Bullying is repeated harassment over a period of time, and is done in a way that makes it difficult for a person being bullied to defend themselves. It can happen to anyone at any age, and can happen at school, home or online.
There are 3 main types of bullying:
Any unwanted physical contact - Hitting, kicking, pushing, sexual abuse or taking your belongings
Verbal bullying is harder to see and stop. It tends to occur when adults aren’t around and the effects of it are not obvious. It can take the form of teasing, sarcasm, name calling, continually ignoring you.
Indirect bullying is when someone undermines or tries to ruin your reputation by spreading rumors and gossiping behind your back. It can take the form of purposefully not allowing you to participate in an activity, mocking or making fun of you, gossiping about you just for the sake it; just to be mean or sending hurtful text messages, phone calls, or messages on social networking sites.
Do you feel that you, or someone you know is being bullied? Tell someone who you trust such as a parent/carer, teacher or friend. Do not suffer in silence.
A hate crime is when someone commits a crime against you because of your disability, gender identity, race, sexual orientation, religion, or any other perceived difference. It is a crime and is against the law.
It doesn’t always include physical violence. Someone using offensive language towards you or harassing you because of who you are, or who they think you are, is also a crime. The same goes for someone posting abusive or offensive messages about you online.
Hate crime can fall into one of three main types:
Physical assault of any kind is an offence. If you’ve been a victim of physical assault you should report it. Depending on the level of the violence used, a perpetrator may be charged with common assault, actual bodily harm or grievous bodily harm.
Verbal abuse, threats or name-calling can be a common and extremely unpleasant experience for minority groups.
Victims of verbal abuse are often unclear whether an offence has been committed or believe there is little they can do. However, there are laws in place to protect you from verbal abuse.
Incitement to hatred
The offence of incitement to hatred occurs when someone acts in a way that is threatening and intended to stir up hatred. That could be in words, pictures, videos, music, and includes information posted on websites.
Hate content may include:
Mate crime happens when someone ‘makes friends’ with you and goes on to abuse or exploit that relationship.
People with learning disabilities may be situationally vulnerable to mate crimes. They may be living very isolated lives, but – like everyone – need friends. This need is easily exploited. In addition, many people with learning disabilities haven’t had the usual opportunities to become ‘streetwise’ when growing up. Incidents can therefore be more likely to take place when they are in the community, on public transport or using services without support.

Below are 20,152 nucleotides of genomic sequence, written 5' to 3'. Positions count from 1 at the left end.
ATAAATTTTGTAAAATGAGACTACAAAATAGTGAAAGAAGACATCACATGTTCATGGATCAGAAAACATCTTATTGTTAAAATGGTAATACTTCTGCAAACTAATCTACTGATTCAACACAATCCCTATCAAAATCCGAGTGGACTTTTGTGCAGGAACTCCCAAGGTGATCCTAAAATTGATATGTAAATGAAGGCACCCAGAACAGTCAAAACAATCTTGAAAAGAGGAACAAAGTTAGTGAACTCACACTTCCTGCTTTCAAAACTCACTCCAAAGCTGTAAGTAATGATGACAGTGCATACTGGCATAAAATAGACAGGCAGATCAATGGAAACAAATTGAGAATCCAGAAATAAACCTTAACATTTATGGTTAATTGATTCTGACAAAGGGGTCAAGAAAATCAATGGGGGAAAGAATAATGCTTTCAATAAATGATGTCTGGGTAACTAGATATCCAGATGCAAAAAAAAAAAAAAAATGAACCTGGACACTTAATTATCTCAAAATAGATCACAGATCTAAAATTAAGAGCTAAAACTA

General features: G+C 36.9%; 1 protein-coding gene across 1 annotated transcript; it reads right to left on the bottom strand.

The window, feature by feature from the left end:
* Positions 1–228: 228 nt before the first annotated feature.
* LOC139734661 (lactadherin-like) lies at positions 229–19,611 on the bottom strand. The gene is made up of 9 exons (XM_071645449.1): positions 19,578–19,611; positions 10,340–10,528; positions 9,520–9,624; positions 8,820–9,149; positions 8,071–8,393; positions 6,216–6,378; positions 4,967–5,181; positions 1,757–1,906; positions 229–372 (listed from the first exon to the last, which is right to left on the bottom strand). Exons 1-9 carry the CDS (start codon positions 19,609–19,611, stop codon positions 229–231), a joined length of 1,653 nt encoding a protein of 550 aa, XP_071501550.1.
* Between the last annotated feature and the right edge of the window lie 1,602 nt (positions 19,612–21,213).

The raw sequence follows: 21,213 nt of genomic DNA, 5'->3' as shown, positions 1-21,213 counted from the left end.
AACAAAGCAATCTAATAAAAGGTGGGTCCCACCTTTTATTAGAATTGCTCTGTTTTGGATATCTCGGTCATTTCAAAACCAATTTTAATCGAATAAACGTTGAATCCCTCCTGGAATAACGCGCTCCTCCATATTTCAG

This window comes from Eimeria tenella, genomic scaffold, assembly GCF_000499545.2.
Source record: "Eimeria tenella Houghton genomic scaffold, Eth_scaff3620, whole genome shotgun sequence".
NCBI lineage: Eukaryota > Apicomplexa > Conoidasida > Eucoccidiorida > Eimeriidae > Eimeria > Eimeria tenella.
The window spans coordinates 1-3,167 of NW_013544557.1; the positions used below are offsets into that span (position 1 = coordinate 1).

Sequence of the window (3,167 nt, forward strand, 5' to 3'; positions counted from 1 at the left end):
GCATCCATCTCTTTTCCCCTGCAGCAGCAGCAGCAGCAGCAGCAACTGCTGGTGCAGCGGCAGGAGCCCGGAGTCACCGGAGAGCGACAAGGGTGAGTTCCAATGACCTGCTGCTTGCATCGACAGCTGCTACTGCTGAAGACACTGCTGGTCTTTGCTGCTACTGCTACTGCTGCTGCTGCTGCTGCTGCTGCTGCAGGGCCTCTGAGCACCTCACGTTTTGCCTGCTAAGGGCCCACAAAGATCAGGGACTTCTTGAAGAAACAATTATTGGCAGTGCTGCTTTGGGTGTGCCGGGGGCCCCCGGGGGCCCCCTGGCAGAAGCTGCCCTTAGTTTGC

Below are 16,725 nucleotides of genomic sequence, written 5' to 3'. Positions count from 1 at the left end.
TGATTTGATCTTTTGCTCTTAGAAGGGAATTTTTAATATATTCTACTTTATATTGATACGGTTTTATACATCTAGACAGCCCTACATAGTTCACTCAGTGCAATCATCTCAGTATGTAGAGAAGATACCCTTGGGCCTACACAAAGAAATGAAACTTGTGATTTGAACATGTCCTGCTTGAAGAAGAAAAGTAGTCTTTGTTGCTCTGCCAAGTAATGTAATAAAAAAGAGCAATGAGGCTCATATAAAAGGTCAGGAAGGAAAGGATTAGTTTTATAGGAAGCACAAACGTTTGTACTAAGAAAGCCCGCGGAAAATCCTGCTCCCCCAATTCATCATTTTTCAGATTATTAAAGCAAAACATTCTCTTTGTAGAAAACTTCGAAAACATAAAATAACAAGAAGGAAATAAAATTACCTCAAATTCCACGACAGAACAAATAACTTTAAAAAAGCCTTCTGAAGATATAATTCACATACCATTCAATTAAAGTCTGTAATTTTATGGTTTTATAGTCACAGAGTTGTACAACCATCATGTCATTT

How do you know when a friend is really a friend?
Most friends really are friends… but sometimes people might pretend to be your friend. People who commit Mate Crimes might be nice to your face. These people are often not rude, violent or aggressive, nor do they steal your things. They pretend to be nice to you.
■Mate Crime does not start with bullying but it can become bullying.
■It starts with people saying they are your friend.
■Mate Crimes often happen in private and are not seen by others.
■Mate Crimes are Disability Hate Crimes and should be reported to the Police.
When someone bullies you online this is called Cyber bullying, don’t keep it to yourself or try to deal with it alone.
Tell someone you trust as it can help to talk it through with someone, keep a record of the bullying but try not to respond to any messages, commenting or sharing could make the bullying worse.
Inform the Police if there is any serious threats to you.
Cyber bullying is not against the law, but harassment or threatening behaviour is. That means if someone keeps making you feel scared on purpose, what they’re doing could be illegal.
Please see the Online Safety page for lots of other useful advice.
Practical help and advice for children and adults dealing with bullying at school or work, with a free confidential helpline and information covering all forms of bullying.
Call 0845 22 55 787, 9am to 5pm Monday to Friday
A coalition of organisations and individuals that are united against bullying, the website has tools and information to help to deal with bullying.
This website has articles about bullying and other topics relevant to young people, plus an online chat
Call 0808 800 2222
Has information on all types of bullying and how to deal with it.
Talk to somebody you trust: If you need help for yourself or are worried about a friend or family member, you should speak to an adult or someone that you feel comfortable with and can trust.
That could be family members, teachers, doctors, nurses, social workers or other adults who work with children. They will listen to what you have to say.
Don't be afraid to talk to these people if you are worried. They are there to help you.
If you are still worried about a friend or you need help, please contact:
Phone: 01904 551900
Outside office hours, at weekends and on public holidays contact the emergency duty team telephone: 01609 780780
Police - If there is immediate danger call 999
Childline - Phone: 0800 11 11 A free, private and confidential service where you can be you. Whatever your worry, whenever you need help, however you want to get in touch. We're here for you online, on the phone, anytime.